Further, the Waldo Canyon disaster was preceded by 25 arson fires in Teller County and El Paso County over about a three-week period. Dr. Tony Kern, a former U.S. Forest Service director of aviation, who had to evacuate his new home when it was threatened by the Waldo Canyon fire, asked: “Was Waldo Canyon number 26?

That fire erupted on June 23, 2012, and exploded on June 26th – fueled by 100-degree temperatures, single-digit relative humidity and 55-65 mile- per- hour winds. It was described by dedicated, brave responders, who battled it, as a “firestorm from hell”. Within a span of minutes, it jumped two fire breaks and raced downhill into the Mountain Shadows neighborhood.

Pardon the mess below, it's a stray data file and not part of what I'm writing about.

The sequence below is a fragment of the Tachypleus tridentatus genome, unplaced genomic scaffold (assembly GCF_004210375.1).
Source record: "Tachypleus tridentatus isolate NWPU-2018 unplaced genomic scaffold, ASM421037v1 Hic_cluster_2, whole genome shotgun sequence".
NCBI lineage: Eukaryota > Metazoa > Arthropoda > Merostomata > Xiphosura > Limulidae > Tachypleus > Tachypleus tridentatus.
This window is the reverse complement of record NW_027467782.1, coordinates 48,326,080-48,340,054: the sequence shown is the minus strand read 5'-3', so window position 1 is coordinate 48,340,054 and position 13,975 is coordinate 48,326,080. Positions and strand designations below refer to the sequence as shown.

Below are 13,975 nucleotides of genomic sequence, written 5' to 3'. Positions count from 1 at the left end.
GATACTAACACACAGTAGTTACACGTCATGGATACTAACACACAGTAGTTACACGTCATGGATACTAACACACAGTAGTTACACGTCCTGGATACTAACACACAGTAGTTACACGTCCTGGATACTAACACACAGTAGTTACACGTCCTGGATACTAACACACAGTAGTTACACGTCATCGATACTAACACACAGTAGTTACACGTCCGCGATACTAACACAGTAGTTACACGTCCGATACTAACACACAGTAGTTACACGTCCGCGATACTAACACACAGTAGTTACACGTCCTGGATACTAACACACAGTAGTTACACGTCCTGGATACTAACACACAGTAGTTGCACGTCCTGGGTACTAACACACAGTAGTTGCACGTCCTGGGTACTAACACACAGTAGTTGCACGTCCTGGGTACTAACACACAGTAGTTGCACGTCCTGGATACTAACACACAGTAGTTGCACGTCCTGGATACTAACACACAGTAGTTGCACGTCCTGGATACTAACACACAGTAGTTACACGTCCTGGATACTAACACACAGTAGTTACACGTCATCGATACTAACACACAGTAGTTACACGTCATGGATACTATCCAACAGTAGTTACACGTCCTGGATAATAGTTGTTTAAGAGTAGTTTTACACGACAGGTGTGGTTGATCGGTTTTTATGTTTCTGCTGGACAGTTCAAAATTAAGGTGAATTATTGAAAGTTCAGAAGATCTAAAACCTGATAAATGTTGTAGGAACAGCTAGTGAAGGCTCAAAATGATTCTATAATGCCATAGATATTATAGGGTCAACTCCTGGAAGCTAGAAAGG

The 19-day conflagration ultimately burned 18,247 acres, killed two people, destroyed 346 homes, and forced more than 32,000 people to evacuate. About $15 million in direct costs were required, just to bring it under control. Post-fire remediation costs have yet to be determined. O At the time, our governor said the Waldo Canyon fire was the largest- loss incident in the state’s history, comparing it to the 9/11 terrorist attacks on New York’s World Trade Center and the Pentagon.

One year later, the Black Forest fire on the northeast side of Colorado Springs destroyed another 486 homes, burned 14,280 acres and killed another couple, as they were trying to evacuate. Both fires were “man-caused”, and at least by that definition, any arsonist capable of creating such destruction and killing four innocent citizens certainly qualifies as a “terrorist.”